Director Greg Johnson studies a final rehearsal.
His co-star, Eden Atwood, notes that the new adaptation remains a period piece set in the thirties and forties, yet she says, "I don't want my performance [as George's wife, Mary,] to appear dated, a caricature of Donna Reed. I want to give it a nineties' sensibility." Unlike Boulware, Atwood is a student, if a nontraditional one: Butte native and granddaughter of Montana literary figure A. B. Guthrie Jr., she returned at age twenty-nine to UM to study drama, following a successful career as a television actor and jazz singer.
Yet even unpaid student intern Brendan Shanahan, who plays Mr. Welch and George Bailey's younger brother, Harry, is thrilled to have the opportunity to hit the road with the Rep. "It's a chance to work with people and learn things that you'd never get otherwise. My biggest fear for a long time was of screwing up their show," he says.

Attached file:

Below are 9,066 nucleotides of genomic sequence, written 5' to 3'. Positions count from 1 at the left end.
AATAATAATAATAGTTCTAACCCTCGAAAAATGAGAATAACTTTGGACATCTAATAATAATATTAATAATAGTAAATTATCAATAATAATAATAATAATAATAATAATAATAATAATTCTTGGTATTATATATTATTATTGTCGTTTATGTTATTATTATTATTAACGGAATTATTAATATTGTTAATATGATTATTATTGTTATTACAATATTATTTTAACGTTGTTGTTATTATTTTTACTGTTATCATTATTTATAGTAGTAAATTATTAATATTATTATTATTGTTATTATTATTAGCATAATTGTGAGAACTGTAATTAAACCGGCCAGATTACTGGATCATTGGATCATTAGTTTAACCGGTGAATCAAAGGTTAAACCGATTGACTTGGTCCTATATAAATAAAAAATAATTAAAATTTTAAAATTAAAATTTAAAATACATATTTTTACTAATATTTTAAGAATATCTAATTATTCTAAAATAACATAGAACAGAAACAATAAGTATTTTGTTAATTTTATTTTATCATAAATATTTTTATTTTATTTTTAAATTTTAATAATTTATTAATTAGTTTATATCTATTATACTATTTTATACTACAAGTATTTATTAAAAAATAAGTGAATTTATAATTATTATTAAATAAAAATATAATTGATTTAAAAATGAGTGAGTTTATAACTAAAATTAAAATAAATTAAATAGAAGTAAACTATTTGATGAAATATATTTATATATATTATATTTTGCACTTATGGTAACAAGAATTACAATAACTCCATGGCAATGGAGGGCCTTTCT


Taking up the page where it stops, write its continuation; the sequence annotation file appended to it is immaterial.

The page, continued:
Members of the company load sets and costumes into the trucks before the tour.
If mainstream shows are an important source of revenue for the Rep, its offspring, the Young Rep, provides a showcase for the avant-garde. "It's the experimental wing," Johnson says. "We are very active doing Mamet, Shepard, Eric Bogosian, all the new plays out of New York. It was created to be an outreach company for Missoula. We play everywhere--in bars, at the Elks Club, at Fort Missoula. The avant-garde in me says not only is the material supposed to be different, but where you play should be different, too." Students and community members who have ideas for shows are encouraged to produce them under the Young Rep's imprimatur.